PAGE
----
Reasons associated with non-adherence to short-term antibiotics
The participants reported different reasons associated to non-adherence: (i) patient related factor such as "unaware about consequences of stopping antibiotic" (77.55%), (ii) therapy related factor such as "taking medicines more than once a day is inconvenient" (72.85%) and “taking too many drugs (polypharmacy)” (60.60%), (iii) healthcare related factor such as “physicians did not explain the consequences of stopping antibiotics” (62.10%), and (iv) condition related factors such as “discontinue antibiotic as the condition improves” (63.15%). Detailed description is presented in Table 4.
This study demonstrated that around 30% of the study population, including adults and children, was non-adherent to short-term antibiotic treatment in Jordan. Absence of chronic diseases and higher number of doses per regimen were associated with less adherence among adults and children respectively. Out of 4674 patients screened for participation in the current study, 2802 (60%) have used antibiotics within the last month. This indicates that antibiotics are commonly used among Jordanian population. Respiratory symptoms were the main reason for using antibiotics which is similar to the results of previous studies including Jordan [7, 18]. Since most of the respiratory infections are viral in nature, the antibiotics use was found to be high and inappropriate for such infections in Jordan .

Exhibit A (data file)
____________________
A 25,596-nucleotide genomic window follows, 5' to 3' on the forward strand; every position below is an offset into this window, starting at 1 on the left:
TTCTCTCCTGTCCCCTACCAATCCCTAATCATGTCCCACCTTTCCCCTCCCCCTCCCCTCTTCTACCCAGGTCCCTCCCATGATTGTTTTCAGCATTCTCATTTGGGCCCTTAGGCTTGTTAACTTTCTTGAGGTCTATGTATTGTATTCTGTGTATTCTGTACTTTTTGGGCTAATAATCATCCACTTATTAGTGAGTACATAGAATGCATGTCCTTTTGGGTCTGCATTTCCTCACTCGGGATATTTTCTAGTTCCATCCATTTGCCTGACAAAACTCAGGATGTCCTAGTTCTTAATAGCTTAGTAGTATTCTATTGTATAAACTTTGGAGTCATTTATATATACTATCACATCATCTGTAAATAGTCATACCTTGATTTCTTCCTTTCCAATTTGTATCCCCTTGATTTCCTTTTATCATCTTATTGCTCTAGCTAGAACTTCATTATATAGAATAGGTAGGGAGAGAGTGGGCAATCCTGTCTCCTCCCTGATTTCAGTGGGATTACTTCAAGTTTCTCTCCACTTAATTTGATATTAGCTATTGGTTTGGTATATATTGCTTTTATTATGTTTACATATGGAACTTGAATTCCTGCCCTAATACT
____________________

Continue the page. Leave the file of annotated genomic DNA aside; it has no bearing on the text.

More than forty percent of the adult participants in the current study were non-adherent to short-term antibiotic course which is higher than the rates reported in the literature. Llor et al. (2013) found that 25.2% of the participants were non-adherent based on self-reported survey in Spain . In addition, Chan et al. (2012) found that 32.9% of the participants showed non-adherence towards antibiotics in China . The definitions and reporting of non-adherence were different among the studies which have the potential to affect the prevalence rates; for example, Llor et al., measured adherence using medication bottles containing a microelectronic chip to register the date and time of opening of each bottle and non- adherence was defined as taking the medication less than 80% of the prescribed number of days/times . In addition, Llor et al. (2013) and Chan et al. (2012) assessed adherence to treatment for specific indications while in our study antibiotics were used to treat several potential infections (respiratory, urinary tract, and gastrointestinal symptoms) without confirmed diagnoses. Furthermore, variation in the rates of adherence could be due to cultural differences that might affect the medication adherence behavior.